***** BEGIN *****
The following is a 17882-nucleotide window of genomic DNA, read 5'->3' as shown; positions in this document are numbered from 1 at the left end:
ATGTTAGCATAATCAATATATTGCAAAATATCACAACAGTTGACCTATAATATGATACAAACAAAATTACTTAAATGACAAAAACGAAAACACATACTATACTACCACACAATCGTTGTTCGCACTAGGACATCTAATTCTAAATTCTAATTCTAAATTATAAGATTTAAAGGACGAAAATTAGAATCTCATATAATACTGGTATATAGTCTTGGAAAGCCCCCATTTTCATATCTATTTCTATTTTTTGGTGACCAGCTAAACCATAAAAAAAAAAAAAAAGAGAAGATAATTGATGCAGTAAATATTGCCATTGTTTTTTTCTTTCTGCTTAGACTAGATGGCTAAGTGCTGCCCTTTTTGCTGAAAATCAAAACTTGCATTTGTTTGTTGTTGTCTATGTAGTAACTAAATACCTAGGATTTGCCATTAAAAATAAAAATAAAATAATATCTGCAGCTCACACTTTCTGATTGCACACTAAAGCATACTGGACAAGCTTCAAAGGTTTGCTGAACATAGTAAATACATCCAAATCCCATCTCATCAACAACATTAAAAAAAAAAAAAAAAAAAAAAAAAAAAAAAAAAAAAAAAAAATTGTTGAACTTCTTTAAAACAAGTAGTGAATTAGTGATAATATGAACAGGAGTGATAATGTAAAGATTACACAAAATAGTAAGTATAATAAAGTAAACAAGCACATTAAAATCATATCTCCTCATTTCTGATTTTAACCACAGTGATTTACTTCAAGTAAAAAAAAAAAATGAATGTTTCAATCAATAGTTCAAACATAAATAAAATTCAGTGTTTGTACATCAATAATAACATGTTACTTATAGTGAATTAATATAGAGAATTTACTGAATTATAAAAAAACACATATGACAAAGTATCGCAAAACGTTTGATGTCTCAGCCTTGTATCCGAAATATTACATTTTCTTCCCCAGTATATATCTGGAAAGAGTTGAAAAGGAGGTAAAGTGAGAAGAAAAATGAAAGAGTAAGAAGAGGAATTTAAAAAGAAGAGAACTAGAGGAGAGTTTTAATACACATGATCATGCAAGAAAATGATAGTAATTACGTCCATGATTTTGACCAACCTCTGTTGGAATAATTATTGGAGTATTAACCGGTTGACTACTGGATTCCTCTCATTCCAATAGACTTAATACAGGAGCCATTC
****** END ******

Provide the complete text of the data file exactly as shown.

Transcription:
The following is a 17882-nucleotide window of genomic DNA, read 5'->3' as shown; positions in this document are numbered from 1 at the left end:
ATGTTAGCATAATCAATATATTGCAAAATATCACAACAGTTGACCTATAATATGATACAAACAAAATTACTTAAATGACAAAAACGAAAACACATACTATACTACCACACAATCGTTGTTCGCACTAGGACATCTAATTCTAAATTCTAATTCTAAATTATAAGATTTAAAGGACGAAAATTAGAATCTCATATAATACTGGTATATAGTCTTGGAAAGCCCCCATTTTCATATCTATTTCTATTTTTTGGTGACCAGCTAAACCATAAAAAAAAAAAAAAAGAGAAGATAATTGATGCAGTAAATATTGCCATTGTTTTTTTCTTTCTGCTTAGACTAGATGGCTAAGTGCTGCCCTTTTTGCTGAAAATCAAAACTTGCATTTGTTTGTTGTTGTCTATGTAGTAACTAAATACCTAGGATTTGCCATTAAAAATAAAAATAAAATAATATCTGCAGCTCACACTTTCTGATTGCACACTAAAGCATACTGGACAAGCTTCAAAGGTTTGCTGAACATAGTAAATACATCCAAATCCCATCTCATCAACAACATTAAAAAAAAAAAAAAAAAAAAAAAAAAAAAAAAAAAAAAAAAAATTGTTGAACTTCTTTAAAACAAGTAGTGAATTAGTGATAATATGAACAGGAGTGATAATGTAAAGATTACACAAAATAGTAAGTATAATAAAGTAAACAAGCACATTAAAATCATATCTCCTCATTTCTGATTTTAACCACAGTGATTTACTTCAAGTAAAAAAAAAAAATGAATGTTTCAATCAATAGTTCAAACATAAATAAAATTCAGTGTTTGTACATCAATAATAACATGTTACTTATAGTGAATTAATATAGAGAATTTACTGAATTATAAAAAAACACATATGACAAAGTATCGCAAAACGTTTGATGTCTCAGCCTTGTATCCGAAATATTACATTTTCTTCCCCAGTATATATCTGGAAAGAGTTGAAAAGGAGGTAAAGTGAGAAGAAAAATGAAAGAGTAAGAAGAGGAATTTAAAAAGAAGAGAACTAGAGGAGAGTTTTAATACACATGATCATGCAAGAAAATGATAGTAATTACGTCCATGATTTTGACCAACCTCTGTTGGAATAATTATTGGAGTATTAACCGGTTGACTACTGGATTCCTCTCATTCCAATAGACTTAATACAGGAGCCATTC